Rupert Murdoch’s Retirement Raises the Curtain on His Next Act

Rupert Murdoch’s announcement on Thursday that he was stepping back from day-to-day oversight of his media empire cleared the way for his elder son, Lachlan, to claim sole oversight of the businesses.

The move made it clear that Rupert Murdoch would like to see Lachlan run the companies. But it didn’t answer the question of who will control the trust that votes the family’s shares after the elder Mr. Murdoch, 92, dies. The Murdoch Family Trust commands roughly 40 percent of the vote at both Fox Corporation and News Corp.

At that point, his four eldest children will have to work out his ultimate successor among themselves — and they appear to be divided.

Rupert Murdoch appears to be in good health, but hours after the announcement of his departure on Thursday, some media executives who have worked with him argued that he would not have stepped down without some greater plan in mind that further solidifies Lachlan’s control over the companies.

“Him stepping aside is the intermission,” said Ross Levinsohn, a former News Corp executive who is now chairman and chief executive officer of Arena Group, which publishes Sports Illustrated and Men’s Journal. “Wait until you see the final act.”

It is unclear what that act could be. Fox Corporation and News Corp declined to comment.

Last year, Rupert Murdoch made a move widely perceived within the empire as an effort to shore up Lachlan’s authority: Attempting to merge News Corp and Fox Corporation. He backed away in January, with both companies saying at the time the combination wasn’t optimal for shareholders.

Two people close to Mr. Murdoch, who spoke on condition of anonymity, believe that he will make another attempt to reunite the companies. The people cautioned that a full merger was unlikely in the short term.

Any new deal would likely be preceded by a sale of parts of News Corp, including its real estate business, in an effort to smooth over investor concerns that soured the merger last year, the two people predicted. Some shareholders believe the real estate assets — which include REA Group, an Australian real estate listings powerhouse — are more valuable than Wall Street is giving News Corp credit for, and they want to see it sold before any merger talks begin.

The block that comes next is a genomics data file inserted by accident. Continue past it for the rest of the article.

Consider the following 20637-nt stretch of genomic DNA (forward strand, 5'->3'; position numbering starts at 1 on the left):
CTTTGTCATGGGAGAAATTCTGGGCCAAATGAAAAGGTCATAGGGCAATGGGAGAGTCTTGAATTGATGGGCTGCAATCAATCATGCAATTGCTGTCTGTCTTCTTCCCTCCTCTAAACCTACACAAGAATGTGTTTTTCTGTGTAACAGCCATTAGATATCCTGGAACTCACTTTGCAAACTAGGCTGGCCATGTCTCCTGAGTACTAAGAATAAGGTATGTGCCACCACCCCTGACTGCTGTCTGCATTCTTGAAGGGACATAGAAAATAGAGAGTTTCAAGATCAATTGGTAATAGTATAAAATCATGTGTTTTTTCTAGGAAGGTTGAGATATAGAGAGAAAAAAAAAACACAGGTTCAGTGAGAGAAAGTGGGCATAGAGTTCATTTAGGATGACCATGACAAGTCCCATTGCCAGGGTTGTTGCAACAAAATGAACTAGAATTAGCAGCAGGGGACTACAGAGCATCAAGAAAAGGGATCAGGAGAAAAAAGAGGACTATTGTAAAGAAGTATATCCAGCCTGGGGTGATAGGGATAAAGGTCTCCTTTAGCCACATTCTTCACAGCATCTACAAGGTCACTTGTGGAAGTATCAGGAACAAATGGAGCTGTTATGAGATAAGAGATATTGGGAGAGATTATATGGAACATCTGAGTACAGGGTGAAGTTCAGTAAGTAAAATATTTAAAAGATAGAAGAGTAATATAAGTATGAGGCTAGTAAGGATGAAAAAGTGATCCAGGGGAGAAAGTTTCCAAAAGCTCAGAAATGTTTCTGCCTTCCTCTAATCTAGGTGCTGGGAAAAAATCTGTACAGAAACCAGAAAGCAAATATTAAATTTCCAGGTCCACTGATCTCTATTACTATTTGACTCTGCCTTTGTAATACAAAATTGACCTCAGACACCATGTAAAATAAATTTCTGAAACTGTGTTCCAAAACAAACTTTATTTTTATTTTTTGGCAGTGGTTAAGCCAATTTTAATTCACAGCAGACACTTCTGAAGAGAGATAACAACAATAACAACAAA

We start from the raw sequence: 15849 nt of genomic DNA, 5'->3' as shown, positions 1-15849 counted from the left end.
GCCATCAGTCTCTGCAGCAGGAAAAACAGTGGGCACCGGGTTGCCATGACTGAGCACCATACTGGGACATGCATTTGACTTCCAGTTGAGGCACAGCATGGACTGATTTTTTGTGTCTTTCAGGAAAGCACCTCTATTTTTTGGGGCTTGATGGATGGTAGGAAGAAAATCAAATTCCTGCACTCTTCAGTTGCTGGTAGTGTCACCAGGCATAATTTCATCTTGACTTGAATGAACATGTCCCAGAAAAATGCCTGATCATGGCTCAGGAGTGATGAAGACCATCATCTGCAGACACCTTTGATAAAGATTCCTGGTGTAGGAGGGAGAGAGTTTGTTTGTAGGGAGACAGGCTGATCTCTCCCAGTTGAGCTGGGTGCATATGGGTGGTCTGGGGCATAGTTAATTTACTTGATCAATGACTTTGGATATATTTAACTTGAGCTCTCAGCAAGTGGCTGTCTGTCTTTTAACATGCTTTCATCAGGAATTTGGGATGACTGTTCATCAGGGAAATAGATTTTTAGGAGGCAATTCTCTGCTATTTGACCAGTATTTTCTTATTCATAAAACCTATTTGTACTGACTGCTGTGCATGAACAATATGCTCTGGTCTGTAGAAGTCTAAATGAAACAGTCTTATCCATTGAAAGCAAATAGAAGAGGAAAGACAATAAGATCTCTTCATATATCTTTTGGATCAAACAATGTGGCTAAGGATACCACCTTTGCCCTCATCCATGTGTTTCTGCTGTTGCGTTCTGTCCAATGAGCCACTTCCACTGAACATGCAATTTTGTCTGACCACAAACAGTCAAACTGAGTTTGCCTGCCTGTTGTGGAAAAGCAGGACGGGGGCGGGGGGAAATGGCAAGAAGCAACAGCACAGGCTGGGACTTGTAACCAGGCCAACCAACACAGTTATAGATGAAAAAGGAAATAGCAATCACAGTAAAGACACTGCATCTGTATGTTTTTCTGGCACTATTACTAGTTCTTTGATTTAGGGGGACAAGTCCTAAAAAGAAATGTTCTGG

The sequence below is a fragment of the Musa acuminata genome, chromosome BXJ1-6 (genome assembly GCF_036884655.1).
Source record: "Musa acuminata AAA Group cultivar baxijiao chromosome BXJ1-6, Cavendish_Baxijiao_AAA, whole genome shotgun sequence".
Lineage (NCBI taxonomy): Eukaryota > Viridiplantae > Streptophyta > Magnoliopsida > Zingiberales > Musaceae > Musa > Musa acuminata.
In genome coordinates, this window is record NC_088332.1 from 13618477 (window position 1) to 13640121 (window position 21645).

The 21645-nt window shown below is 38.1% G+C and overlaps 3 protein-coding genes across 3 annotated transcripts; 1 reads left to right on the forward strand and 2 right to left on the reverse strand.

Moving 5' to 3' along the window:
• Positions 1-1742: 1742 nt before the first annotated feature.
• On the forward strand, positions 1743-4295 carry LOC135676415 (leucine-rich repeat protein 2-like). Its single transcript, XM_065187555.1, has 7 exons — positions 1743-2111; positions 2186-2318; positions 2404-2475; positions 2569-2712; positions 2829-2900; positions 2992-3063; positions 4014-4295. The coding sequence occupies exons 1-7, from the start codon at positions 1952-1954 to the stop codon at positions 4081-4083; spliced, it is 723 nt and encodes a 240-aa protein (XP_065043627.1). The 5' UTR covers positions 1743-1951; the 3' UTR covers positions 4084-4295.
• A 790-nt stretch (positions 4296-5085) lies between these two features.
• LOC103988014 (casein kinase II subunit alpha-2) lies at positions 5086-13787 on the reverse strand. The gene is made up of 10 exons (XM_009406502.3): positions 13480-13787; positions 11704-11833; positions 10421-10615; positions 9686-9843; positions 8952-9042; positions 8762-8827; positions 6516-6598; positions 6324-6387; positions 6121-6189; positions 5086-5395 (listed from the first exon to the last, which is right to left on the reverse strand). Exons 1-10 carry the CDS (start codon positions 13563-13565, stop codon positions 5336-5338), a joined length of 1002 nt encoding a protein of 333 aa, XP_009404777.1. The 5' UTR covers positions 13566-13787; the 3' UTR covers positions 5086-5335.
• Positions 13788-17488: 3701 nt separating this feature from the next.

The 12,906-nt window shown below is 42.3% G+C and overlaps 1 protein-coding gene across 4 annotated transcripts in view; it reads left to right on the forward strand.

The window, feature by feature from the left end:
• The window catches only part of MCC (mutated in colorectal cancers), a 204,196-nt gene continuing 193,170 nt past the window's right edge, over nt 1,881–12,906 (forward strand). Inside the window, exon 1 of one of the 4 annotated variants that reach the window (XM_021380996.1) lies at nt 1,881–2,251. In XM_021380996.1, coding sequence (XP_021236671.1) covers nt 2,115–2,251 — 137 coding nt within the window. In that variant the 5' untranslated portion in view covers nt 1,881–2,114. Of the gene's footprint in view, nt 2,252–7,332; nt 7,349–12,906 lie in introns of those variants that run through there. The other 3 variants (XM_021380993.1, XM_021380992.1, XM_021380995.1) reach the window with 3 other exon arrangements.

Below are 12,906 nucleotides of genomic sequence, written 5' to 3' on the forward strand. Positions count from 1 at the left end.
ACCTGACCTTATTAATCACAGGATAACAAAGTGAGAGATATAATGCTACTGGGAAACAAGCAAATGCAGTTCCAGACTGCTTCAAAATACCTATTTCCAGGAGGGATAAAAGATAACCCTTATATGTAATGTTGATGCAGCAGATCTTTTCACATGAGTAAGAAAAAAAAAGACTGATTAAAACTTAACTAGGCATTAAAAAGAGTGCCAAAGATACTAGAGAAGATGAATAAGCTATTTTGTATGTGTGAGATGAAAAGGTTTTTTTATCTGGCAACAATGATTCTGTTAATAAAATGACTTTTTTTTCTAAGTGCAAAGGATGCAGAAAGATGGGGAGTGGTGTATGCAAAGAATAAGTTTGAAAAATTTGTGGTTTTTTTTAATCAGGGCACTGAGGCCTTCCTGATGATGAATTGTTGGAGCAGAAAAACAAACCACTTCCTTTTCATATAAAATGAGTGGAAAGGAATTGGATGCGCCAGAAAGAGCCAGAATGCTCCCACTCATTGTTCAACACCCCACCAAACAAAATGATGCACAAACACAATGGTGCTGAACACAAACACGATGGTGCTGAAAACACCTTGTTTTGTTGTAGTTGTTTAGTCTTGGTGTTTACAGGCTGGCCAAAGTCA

Unless those assets are sold off first, any attempt to reunite the companies could run into opposition from those News Corp shareholders, who are wary of circumstances that would allow Rupert Murdoch to sell to himself at a discount. Some Fox shareholders have also been skeptical of a deal with News Corp, arguing that News Corp’s newspaper businesses, including The Wall Street Journal, are not complementary with Fox Corporation’s entertainment assets, including the Fox broadcast network and the FS1 sports cable network.

Robert Fishman, an analyst at SVB MoffettNathanson, said that his firm didn’t see the merits in combining the companies. Instead, he thinks Fox “should pursue strategic alternatives on its own.” He added that a deal combining Fox News with the rest of News Corp could make sense.

Mr. Murdoch appears to be fully engaged at News Corp and Fox, despite his announcement on Thursday. He was in his office in Los Angeles this week, according to a person familiar with the matter, and continues to advise Lachlan on big-picture strategy for the company.

Indeed, in a letter announcing his decision to step aside, Mr. Murdoch told employees to “expect to see me in the office late on a Friday afternoon,” adding that he would be “reaching out to you with thoughts, ideas and advice.”

The real power behind the throne at Mr. Murdoch’s empire will continue to be the man who founded it, said Rich Greenfield, an analyst at LightShed Partners.

“As long as Rupert Murdoch is in control of these companies — whether he is C.E.O., chairman, executive chairman or chairman emeritus — he still owns the company and has since he started it,” Mr. Greenfield said.

Jon Miller, the chief executive of Integrated Media Company and a former News Corp executive, said that Mr. Murdoch has proved himself to be unsentimental about his businesses — with the exception of certain news publications — as evidenced by his decision to sell the 21st Century Fox movie studio and other entertainment assets to Disney in 2017 for $71.3 billion.

The tectonic shifts underway in the media industry, illustrated by Disney’s willingness to contemplate significant moves — including an outright sale of the ABC broadcast network — indicate that Mr. Murdoch might also consider a sale at the right price, Mr. Miller said.

“All cards are on the table at this point,” he said, “and the Murdochs have never been shy to come to that table.”


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